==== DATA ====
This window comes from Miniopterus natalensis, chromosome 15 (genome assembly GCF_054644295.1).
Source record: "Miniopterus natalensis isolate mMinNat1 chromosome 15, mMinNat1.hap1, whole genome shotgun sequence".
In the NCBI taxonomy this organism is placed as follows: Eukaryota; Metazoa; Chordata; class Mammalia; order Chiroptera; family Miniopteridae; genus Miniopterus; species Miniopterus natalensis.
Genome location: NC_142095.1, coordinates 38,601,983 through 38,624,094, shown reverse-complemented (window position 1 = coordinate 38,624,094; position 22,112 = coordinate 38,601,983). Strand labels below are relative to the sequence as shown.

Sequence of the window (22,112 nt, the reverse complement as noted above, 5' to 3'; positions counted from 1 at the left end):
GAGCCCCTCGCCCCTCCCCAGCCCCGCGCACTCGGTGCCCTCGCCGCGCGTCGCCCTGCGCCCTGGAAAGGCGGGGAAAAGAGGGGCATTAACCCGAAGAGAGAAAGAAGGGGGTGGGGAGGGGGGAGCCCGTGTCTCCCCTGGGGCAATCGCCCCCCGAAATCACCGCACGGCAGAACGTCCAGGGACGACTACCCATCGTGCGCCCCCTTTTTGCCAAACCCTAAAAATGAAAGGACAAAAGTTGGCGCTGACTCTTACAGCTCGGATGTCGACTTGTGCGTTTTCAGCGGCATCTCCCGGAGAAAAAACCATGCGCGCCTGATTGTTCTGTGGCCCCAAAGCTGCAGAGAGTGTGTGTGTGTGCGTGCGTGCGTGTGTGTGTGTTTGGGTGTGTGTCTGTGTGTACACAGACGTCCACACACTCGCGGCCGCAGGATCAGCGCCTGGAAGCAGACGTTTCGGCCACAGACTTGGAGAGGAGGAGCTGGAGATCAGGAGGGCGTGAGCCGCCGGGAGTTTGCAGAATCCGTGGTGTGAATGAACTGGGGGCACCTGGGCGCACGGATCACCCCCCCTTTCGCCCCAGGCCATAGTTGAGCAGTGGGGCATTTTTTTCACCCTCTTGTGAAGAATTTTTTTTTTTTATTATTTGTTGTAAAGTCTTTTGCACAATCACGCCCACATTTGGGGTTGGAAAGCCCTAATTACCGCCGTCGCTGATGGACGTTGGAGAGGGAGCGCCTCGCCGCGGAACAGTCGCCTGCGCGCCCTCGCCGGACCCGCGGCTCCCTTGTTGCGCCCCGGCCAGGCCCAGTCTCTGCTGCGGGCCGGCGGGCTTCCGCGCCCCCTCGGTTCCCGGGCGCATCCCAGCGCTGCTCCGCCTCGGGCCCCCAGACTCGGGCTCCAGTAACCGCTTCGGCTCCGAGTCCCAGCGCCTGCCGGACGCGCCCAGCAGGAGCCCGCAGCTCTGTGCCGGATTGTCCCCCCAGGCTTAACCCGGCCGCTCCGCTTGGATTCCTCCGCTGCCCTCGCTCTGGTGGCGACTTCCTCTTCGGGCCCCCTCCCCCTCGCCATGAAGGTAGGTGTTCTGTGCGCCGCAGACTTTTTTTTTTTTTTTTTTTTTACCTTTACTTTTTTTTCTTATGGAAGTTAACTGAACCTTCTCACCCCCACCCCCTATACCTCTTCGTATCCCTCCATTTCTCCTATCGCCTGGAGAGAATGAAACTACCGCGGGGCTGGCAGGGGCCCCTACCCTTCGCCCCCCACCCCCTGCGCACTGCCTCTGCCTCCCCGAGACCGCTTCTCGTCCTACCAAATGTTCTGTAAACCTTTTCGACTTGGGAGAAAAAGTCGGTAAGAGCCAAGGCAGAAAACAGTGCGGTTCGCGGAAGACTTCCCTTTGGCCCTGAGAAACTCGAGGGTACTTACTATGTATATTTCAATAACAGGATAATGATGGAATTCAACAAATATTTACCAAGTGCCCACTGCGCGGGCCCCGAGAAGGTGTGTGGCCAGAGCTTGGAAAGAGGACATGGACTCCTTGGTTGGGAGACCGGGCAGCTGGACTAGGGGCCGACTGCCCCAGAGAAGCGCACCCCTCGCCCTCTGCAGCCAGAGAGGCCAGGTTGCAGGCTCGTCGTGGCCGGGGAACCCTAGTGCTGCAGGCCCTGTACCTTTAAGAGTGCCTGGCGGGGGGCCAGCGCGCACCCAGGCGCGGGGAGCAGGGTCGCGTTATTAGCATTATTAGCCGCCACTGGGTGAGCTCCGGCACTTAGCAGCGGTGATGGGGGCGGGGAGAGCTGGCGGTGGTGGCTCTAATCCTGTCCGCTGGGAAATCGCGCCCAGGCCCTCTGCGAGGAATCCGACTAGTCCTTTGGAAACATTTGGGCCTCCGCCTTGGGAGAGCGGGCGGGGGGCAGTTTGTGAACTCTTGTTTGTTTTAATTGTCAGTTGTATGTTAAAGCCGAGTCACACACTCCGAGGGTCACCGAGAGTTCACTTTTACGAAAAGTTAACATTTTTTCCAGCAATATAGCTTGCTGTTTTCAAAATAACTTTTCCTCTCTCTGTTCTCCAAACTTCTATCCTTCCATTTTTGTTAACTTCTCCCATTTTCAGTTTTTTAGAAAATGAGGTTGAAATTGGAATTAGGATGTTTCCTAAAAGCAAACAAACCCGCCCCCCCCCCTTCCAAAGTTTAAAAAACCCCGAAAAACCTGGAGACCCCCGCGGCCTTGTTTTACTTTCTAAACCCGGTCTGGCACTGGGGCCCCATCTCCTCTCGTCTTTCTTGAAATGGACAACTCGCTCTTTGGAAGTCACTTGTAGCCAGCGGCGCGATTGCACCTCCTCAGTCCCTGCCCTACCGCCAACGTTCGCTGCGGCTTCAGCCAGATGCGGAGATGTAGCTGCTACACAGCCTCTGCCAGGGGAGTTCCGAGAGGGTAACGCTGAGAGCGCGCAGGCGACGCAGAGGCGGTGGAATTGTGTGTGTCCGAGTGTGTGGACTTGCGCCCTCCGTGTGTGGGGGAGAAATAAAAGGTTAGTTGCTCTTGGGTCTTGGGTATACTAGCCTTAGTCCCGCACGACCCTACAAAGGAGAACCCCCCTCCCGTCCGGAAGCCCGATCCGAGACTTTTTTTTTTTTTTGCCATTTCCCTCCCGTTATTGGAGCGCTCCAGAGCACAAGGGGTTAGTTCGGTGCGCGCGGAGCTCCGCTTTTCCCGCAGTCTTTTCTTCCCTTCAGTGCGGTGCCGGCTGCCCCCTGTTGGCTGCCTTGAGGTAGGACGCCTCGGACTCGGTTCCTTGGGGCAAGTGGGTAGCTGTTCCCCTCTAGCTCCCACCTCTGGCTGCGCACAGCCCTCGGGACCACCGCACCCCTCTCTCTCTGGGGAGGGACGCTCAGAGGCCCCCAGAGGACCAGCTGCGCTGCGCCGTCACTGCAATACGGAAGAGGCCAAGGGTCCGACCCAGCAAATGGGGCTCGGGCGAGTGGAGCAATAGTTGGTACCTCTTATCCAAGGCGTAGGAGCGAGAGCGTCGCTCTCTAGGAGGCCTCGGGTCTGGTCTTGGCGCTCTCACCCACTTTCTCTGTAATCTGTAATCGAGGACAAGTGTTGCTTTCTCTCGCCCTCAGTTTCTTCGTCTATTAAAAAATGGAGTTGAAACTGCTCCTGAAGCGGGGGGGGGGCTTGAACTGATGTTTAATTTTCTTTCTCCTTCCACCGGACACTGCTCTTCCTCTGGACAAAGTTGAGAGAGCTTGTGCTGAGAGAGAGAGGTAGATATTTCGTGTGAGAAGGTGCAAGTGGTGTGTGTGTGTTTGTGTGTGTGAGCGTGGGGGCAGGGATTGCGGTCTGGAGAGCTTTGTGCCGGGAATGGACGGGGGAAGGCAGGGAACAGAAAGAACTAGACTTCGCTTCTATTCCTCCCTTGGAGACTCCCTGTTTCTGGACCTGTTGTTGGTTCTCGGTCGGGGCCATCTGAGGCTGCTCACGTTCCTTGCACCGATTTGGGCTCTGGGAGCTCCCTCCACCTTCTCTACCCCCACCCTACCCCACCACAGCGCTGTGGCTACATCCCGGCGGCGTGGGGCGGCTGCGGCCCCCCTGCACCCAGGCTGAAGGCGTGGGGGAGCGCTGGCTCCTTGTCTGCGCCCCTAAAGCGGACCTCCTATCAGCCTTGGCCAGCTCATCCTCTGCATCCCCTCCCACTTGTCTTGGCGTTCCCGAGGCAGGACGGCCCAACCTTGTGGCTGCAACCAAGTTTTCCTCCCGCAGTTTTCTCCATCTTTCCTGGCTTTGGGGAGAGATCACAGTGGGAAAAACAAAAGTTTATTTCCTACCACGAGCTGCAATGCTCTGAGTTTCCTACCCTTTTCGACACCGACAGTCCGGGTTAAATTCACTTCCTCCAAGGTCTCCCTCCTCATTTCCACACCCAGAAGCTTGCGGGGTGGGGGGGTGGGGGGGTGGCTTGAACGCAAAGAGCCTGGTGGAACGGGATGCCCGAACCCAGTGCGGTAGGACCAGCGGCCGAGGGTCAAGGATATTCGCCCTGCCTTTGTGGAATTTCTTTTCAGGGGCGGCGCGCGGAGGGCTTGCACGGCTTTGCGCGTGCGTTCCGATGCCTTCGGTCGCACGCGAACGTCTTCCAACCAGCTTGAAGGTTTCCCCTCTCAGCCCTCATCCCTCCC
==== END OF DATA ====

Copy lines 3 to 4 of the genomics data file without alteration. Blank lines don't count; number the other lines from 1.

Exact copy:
In the NCBI taxonomy this organism is placed as follows: Eukaryota; Metazoa; Chordata; class Mammalia; order Chiroptera; family Miniopteridae; genus Miniopterus; species Miniopterus natalensis.
Genome location: NC_142095.1, coordinates 38,601,983 through 38,624,094, shown reverse-complemented (window position 1 = coordinate 38,624,094; position 22,112 = coordinate 38,601,983). Strand labels below are relative to the sequence as shown.